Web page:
This is the third part in a series of tips that aims to introduce IBM i administrators to Linux commands by "translating"
the language. In part one of Translating Linux for IBM i admins the author introduced readers to how the Linux command line system works compared to IBM i, with specific focus on user profiles on Linux versus i. In part two, the author focuses on working with jobs and networking.
Administering Linux using Webmin
What I've done in the previous two tips is show you Linux commands, and you may be thinking, "What a pain!" Well, I've shown you the dirty bits, now it's time to show you the fun or easy way to do the work. If you really like the Linux command line – this tip is not for you. This tip is for those that want a nice interface that makes life easy, but that doesn't cost a lot. You have options, they are free and pretty nice. Webmin is a Web-based tool you can install on your Linux server and administer Linux using a Web-based GUI. How cool is that?
From the Webmin site:
"Webmin is a Web-based interface for system administration for Unix. Using any modern Web browser, you can setup user accounts, Apache, DNS, file sharing and much more. Webmin removes the need to manually edit Unix configuration files like /etc/passwd, and lets you manage a system from the console or remotely."
I found this tool shortly after I learned to love and hate the command line. It's a true life-saver, and in my opinion, it is well worth the cost of admission.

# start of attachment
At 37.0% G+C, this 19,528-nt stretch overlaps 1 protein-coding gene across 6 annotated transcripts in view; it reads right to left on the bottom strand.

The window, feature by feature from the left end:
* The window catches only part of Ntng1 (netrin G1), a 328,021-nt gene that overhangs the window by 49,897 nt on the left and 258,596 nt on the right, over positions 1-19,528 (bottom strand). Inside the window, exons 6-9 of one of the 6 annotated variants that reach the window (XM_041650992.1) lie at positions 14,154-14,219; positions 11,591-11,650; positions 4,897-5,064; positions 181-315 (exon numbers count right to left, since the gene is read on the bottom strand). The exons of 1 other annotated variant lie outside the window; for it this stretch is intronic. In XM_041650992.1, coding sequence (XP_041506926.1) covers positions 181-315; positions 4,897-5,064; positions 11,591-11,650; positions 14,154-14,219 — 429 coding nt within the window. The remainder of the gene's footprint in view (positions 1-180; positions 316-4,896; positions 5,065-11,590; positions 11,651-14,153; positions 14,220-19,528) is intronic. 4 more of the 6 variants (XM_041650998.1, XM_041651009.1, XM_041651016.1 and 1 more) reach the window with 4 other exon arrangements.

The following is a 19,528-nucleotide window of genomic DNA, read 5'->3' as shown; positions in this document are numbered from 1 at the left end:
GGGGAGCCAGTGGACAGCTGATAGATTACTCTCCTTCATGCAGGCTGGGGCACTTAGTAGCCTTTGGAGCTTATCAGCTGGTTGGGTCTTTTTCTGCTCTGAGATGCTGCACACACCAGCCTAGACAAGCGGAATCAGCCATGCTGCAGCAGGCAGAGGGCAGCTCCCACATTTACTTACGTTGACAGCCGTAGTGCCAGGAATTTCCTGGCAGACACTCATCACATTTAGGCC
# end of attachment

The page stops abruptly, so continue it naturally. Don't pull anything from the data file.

Lets take a quick look at what it looks like, and I can assure you it's easy to install. If you are using Red Hat or SuSE on Power, all you need to do is download the RPM and use the rpm command to install it. By default, Webmin is going to run on the server you installed it on, listening on port 10000, so the URL would look like this:
When you look at users on Linux with Webmin it is pretty easy to read, select and edit from the Users screen.
Creating users can be a hassle on the command line, and it's one of those things system admins do the most. Webmin makes creating users easy and efficient with all the options at your finger tips. Let's take a look at what that might look like:
Webmin is a Linux users tool, and I assure you it's very powerful and very easy to set up.
Now that we've explore the command line, and a GUI alternative, you can see that Linux is not hard to understand or move to as an System i admin as it would be for say, a Windows administrator. IBM i admins have the concepts and tools they need to comprehend and take advantage of the benefits of the Linux OS. With a little bit of practice, a fair amount of Google and some nice free tools like Webmin you should be able to manage Linux like a true Linux geek.